The City of Chattanooga sits at the southern edge of the Cumberland Plateau where the Tennessee River makes a hair-bend turn at Lookout Mountain as the water carves its way past the City. In the 1860s Chattanooga was an important rail link for the South and a boasted a population of two thousand souls but the surrounding countryside, only a couple of decades removed from its Cherokee origins, remained a frontier region; densely forested and sparsely populated with only a sprinkling of hard-scrabble farms and clearings in the wilderness.
The Chattanooga Campaign
In the summer of 1863, on the heals of the Union victories at Gettysburg and Vicksburg, President Lincoln sought to keep up the momentum and pressure the Rebels by ordering Maj. Gen. William Rosecrans and his Army of the Cumberland, 50,000 strong, to leave their base at Nashville and march to liberate East Tennessee and capture the vital southern rail link at Chattanooga. Capturing Chattanooga would sever the Confederacy’s only direct rail connection from the Western to the Eastern theaters of the war and set the stage for an eventual Federal push into Georgia.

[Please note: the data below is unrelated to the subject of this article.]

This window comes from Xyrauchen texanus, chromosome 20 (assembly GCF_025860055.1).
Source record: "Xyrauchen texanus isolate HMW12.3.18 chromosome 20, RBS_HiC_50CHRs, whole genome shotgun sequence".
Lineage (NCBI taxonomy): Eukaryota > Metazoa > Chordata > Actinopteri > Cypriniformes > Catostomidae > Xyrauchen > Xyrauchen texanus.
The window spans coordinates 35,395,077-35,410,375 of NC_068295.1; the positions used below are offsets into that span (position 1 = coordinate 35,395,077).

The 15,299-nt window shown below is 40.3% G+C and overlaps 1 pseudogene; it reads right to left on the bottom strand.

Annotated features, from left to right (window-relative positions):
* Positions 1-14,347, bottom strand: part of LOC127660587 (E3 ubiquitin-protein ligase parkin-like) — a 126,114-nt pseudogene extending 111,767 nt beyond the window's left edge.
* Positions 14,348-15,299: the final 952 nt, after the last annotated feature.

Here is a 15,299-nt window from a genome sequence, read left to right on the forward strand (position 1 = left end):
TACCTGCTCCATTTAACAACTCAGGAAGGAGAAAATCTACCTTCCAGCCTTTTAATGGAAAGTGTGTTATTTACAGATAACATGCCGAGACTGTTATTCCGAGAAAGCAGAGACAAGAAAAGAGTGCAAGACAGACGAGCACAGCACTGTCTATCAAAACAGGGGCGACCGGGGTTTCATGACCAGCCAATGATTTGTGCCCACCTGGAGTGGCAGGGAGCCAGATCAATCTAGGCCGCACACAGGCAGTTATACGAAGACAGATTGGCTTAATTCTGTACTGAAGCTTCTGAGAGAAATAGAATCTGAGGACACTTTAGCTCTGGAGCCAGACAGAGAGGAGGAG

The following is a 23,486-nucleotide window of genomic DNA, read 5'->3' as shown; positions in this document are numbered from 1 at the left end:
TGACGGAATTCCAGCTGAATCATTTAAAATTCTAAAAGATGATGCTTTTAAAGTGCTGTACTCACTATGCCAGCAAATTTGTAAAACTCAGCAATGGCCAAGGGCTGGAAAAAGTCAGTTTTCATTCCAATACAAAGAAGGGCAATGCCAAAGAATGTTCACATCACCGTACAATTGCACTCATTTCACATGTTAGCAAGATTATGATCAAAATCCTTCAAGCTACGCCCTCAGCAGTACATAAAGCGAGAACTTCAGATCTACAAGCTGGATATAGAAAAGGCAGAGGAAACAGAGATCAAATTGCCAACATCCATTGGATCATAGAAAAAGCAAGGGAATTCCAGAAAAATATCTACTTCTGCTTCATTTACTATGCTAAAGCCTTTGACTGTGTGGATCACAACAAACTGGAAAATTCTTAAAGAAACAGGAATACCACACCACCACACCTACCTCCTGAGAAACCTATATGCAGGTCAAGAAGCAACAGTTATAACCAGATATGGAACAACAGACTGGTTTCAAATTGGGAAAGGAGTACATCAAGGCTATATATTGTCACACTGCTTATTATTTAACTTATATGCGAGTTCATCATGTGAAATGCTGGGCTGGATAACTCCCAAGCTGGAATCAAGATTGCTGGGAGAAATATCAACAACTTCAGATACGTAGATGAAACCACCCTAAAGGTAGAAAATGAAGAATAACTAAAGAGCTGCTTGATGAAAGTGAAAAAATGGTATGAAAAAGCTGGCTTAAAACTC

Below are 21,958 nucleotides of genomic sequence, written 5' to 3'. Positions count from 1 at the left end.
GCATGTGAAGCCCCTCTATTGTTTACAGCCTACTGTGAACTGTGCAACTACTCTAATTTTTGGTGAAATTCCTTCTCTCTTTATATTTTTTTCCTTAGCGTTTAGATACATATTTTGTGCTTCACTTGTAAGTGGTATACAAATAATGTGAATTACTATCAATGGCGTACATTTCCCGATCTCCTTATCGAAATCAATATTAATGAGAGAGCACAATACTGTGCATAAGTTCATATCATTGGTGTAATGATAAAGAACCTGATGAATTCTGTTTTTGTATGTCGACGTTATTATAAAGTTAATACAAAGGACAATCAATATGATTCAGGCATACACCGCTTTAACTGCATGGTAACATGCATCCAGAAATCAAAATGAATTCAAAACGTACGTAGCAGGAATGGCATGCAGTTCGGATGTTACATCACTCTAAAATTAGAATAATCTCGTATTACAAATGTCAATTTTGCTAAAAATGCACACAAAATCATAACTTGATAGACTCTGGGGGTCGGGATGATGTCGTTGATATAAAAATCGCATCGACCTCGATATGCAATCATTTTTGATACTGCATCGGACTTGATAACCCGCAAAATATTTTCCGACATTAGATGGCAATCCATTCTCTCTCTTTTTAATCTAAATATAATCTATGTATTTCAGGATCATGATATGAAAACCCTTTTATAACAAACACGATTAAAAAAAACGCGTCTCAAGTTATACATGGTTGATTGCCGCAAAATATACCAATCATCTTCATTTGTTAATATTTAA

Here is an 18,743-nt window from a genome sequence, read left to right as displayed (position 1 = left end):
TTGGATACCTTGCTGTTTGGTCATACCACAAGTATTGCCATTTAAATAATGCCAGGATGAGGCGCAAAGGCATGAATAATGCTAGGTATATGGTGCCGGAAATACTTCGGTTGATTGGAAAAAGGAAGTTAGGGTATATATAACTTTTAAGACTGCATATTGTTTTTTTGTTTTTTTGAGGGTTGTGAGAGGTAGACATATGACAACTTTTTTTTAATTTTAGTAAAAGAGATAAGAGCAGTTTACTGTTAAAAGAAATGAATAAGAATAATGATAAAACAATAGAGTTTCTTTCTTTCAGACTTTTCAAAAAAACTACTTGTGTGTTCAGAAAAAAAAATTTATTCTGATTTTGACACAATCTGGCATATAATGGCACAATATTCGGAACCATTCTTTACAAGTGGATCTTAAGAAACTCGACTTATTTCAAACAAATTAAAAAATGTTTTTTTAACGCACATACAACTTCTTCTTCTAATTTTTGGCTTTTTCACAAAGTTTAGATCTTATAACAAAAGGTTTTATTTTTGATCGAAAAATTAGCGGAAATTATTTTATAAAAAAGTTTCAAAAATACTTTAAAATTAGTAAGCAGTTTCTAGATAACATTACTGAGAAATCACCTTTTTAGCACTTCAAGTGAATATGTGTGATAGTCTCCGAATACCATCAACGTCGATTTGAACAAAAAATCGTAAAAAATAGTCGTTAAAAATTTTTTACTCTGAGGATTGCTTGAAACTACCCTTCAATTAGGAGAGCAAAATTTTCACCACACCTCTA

In response to this new threat from Rosecrans’ army, Confederate President Jefferson Davis begins to transfer troops west to support General Braxton Bragg and his Army of the Tennessee. The two opposing commanders, Rosecrans and Bragg, had met before, six months earlier, at the inconclusive Battle of Stone’s River in Murfreesboro, Tennessee.
Between the months of July and September 1863, Rosecrans and the Army of the Cumberland applied the military tactics of faint and misdirection, confusing the Confederates as they made their way southeast toward Chattanooga. Dividing his large force into three separate columns, Rosecrans moves forward constantly outflanking Bragg while taking advantage of the mountainous terrain to hide the movements of his army.
The terrain could be exasperating at times and was in evidence when the perplexed Gen. Bragg liken the mountains surrounding Chattanooga to a house full of holes. Bragg was described as being “bewildered by the popping out of the rats from so many rat holes.”
Out maneuvered, Bragg and the Confederates retreat to Chattanooga, begin fortifying the City and wait for a final showdown with Rosecrans. General Rosecrans continues his tactics of faint and misdirection keeping part of his army opposite Chattanooga to demonstrate against the Confederates and swings the majority of his troops south threatening to envelop the entire City. This unnerves Bragg and he abandons Chattanooga retreating with his disgruntled and frustrated army southward toward Lafayette, Georgia.